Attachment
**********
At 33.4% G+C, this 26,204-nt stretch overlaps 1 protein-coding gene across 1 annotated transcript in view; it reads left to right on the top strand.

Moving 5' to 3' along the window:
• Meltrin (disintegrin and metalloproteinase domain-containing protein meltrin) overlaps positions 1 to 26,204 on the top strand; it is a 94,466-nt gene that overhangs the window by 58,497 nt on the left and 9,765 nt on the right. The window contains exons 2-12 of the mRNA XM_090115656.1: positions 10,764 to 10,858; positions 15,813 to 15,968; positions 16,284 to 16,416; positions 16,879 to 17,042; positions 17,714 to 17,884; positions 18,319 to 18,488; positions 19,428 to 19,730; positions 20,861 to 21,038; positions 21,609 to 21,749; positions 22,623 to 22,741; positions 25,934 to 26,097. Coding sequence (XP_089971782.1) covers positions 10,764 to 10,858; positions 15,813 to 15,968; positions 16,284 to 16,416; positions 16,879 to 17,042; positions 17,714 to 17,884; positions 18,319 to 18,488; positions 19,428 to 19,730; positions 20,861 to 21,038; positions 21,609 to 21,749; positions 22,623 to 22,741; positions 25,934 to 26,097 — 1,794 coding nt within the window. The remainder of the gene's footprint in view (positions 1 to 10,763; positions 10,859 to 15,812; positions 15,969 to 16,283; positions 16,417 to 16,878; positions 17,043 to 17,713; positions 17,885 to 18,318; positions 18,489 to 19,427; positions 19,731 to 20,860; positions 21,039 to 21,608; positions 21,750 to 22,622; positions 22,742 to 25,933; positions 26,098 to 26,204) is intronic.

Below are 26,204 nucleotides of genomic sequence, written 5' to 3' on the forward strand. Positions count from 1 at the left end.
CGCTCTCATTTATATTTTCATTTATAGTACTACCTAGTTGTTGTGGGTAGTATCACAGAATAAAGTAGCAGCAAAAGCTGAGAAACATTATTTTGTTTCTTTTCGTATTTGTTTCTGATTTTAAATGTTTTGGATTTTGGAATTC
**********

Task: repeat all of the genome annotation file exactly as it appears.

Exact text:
At 33.4% G+C, this 26,204-nt stretch overlaps 1 protein-coding gene across 1 annotated transcript in view; it reads left to right on the top strand.

Moving 5' to 3' along the window:
• Meltrin (disintegrin and metalloproteinase domain-containing protein meltrin) overlaps positions 1 to 26,204 on the top strand; it is a 94,466-nt gene that overhangs the window by 58,497 nt on the left and 9,765 nt on the right. The window contains exons 2-12 of the mRNA XM_090115656.1: positions 10,764 to 10,858; positions 15,813 to 15,968; positions 16,284 to 16,416; positions 16,879 to 17,042; positions 17,714 to 17,884; positions 18,319 to 18,488; positions 19,428 to 19,730; positions 20,861 to 21,038; positions 21,609 to 21,749; positions 22,623 to 22,741; positions 25,934 to 26,097. Coding sequence (XP_089971782.1) covers positions 10,764 to 10,858; positions 15,813 to 15,968; positions 16,284 to 16,416; positions 16,879 to 17,042; positions 17,714 to 17,884; positions 18,319 to 18,488; positions 19,428 to 19,730; positions 20,861 to 21,038; positions 21,609 to 21,749; positions 22,623 to 22,741; positions 25,934 to 26,097 — 1,794 coding nt within the window. The remainder of the gene's footprint in view (positions 1 to 10,763; positions 10,859 to 15,812; positions 15,969 to 16,283; positions 16,417 to 16,878; positions 17,043 to 17,713; positions 17,885 to 18,318; positions 18,489 to 19,427; positions 19,731 to 20,860; positions 21,039 to 21,608; positions 21,750 to 22,622; positions 22,742 to 25,933; positions 26,098 to 26,204) is intronic.

Below are 26,204 nucleotides of genomic sequence, written 5' to 3' on the forward strand. Positions count from 1 at the left end.
CGCTCTCATTTATATTTTCATTTATAGTACTACCTAGTTGTTGTGGGTAGTATCACAGAATAAAGTAGCAGCAAAAGCTGAGAAACATTATTTTGTTTCTTTTCGTATTTGTTTCTGATTTTAAATGTTTTGGATTTTGGAATTC